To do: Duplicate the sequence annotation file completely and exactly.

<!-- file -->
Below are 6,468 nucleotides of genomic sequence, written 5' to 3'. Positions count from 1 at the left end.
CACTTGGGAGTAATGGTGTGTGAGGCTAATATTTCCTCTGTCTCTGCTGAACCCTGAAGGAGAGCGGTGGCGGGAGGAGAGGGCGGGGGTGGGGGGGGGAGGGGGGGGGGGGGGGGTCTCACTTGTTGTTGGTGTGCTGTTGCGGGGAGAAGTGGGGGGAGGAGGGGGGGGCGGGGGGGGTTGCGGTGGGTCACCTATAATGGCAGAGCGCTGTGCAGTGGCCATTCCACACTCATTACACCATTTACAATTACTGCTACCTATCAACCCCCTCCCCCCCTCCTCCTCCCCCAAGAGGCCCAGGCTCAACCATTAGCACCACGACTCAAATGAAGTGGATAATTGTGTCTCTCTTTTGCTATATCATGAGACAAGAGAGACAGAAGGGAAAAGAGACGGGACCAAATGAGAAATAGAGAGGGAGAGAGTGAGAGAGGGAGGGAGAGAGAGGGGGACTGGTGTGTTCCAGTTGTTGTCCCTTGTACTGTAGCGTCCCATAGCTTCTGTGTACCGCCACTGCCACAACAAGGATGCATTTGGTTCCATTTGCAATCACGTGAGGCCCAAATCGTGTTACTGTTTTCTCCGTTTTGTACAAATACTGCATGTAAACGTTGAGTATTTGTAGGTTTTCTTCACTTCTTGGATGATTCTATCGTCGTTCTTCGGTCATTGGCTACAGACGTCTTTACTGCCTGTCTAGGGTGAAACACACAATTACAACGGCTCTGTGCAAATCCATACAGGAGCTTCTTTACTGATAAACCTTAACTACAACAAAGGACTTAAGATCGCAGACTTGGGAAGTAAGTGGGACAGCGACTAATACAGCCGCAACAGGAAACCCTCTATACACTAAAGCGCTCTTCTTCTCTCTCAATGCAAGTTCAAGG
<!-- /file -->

Below are 6,468 nucleotides of genomic sequence, written 5' to 3'. Positions count from 1 at the left end.
CACTTGGGAGTAATGGTGTGTGAGGCTAATATTTCCTCTGTCTCTGCTGAACCCTGAAGGAGAGCGGTGGCGGGAGGAGAGGGCGGGGGTGGGGGGGGGAGGGGGGGGGGGGGGGGTCTCACTTGTTGTTGGTGTGCTGTTGCGGGGAGAAGTGGGGGGAGGAGGGGGGGGCGGGGGGGGTTGCGGTGGGTCACCTATAATGGCAGAGCGCTGTGCAGTGGCCATTCCACACTCATTACACCATTTACAATTACTGCTACCTATCAACCCCCTCCCCCCCTCCTCCTCCCCCAAGAGGCCCAGGCTCAACCATTAGCACCACGACTCAAATGAAGTGGATAATTGTGTCTCTCTTTTGCTATATCATGAGACAAGAGAGACAGAAGGGAAAAGAGACGGGACCAAATGAGAAATAGAGAGGGAGAGAGTGAGAGAGGGAGGGAGAGAGAGGGGGACTGGTGTGTTCCAGTTGTTGTCCCTTGTACTGTAGCGTCCCATAGCTTCTGTGTACCGCCACTGCCACAACAAGGATGCATTTGGTTCCATTTGCAATCACGTGAGGCCCAAATCGTGTTACTGTTTTCTCCGTTTTGTACAAATACTGCATGTAAACGTTGAGTATTTGTAGGTTTTCTTCACTTCTTGGATGATTCTATCGTCGTTCTTCGGTCATTGGCTACAGACGTCTTTACTGCCTGTCTAGGGTGAAACACACAATTACAACGGCTCTGTGCAAATCCATACAGGAGCTTCTTTACTGATAAACCTTAACTACAACAAAGGACTTAAGATCGCAGACTTGGGAAGTAAGTGGGACAGCGACTAATACAGCCGCAACAGGAAACCCTCTATACACTAAAGCGCTCTTCTTCTCTCTCAATGCAAGTTCAAGG